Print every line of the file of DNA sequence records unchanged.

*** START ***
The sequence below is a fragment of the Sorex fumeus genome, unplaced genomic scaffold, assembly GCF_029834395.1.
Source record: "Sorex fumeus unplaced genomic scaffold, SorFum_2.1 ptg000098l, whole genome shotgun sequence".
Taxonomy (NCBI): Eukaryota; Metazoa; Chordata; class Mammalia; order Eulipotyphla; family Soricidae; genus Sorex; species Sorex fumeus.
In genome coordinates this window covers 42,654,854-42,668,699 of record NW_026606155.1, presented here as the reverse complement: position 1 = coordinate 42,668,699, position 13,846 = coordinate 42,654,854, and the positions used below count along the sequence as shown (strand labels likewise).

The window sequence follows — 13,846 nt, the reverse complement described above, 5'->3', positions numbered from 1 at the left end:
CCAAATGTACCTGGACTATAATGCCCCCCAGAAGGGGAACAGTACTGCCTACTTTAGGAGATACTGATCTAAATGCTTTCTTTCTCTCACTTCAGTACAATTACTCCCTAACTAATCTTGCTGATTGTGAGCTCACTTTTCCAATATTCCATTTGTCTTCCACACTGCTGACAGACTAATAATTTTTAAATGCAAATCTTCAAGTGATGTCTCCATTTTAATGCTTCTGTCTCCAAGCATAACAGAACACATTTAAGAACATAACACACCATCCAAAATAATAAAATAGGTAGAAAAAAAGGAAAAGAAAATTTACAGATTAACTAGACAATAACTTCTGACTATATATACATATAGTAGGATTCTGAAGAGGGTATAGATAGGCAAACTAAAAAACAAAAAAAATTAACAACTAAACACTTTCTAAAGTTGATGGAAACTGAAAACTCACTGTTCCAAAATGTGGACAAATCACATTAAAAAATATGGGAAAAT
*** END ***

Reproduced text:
The sequence below is a fragment of the Sorex fumeus genome, unplaced genomic scaffold, assembly GCF_029834395.1.
Source record: "Sorex fumeus unplaced genomic scaffold, SorFum_2.1 ptg000098l, whole genome shotgun sequence".
Taxonomy (NCBI): Eukaryota; Metazoa; Chordata; class Mammalia; order Eulipotyphla; family Soricidae; genus Sorex; species Sorex fumeus.
In genome coordinates this window covers 42,654,854-42,668,699 of record NW_026606155.1, presented here as the reverse complement: position 1 = coordinate 42,668,699, position 13,846 = coordinate 42,654,854, and the positions used below count along the sequence as shown (strand labels likewise).

The window sequence follows — 13,846 nt, the reverse complement described above, 5'->3', positions numbered from 1 at the left end:
CCAAATGTACCTGGACTATAATGCCCCCCAGAAGGGGAACAGTACTGCCTACTTTAGGAGATACTGATCTAAATGCTTTCTTTCTCTCACTTCAGTACAATTACTCCCTAACTAATCTTGCTGATTGTGAGCTCACTTTTCCAATATTCCATTTGTCTTCCACACTGCTGACAGACTAATAATTTTTAAATGCAAATCTTCAAGTGATGTCTCCATTTTAATGCTTCTGTCTCCAAGCATAACAGAACACATTTAAGAACATAACACACCATCCAAAATAATAAAATAGGTAGAAAAAAAGGAAAAGAAAATTTACAGATTAACTAGACAATAACTTCTGACTATATATACATATAGTAGGATTCTGAAGAGGGTATAGATAGGCAAACTAAAAAACAAAAAAAATTAACAACTAAACACTTTCTAAAGTTGATGGAAACTGAAAACTCACTGTTCCAAAATGTGGACAAATCACATTAAAAAATATGGGAAAAT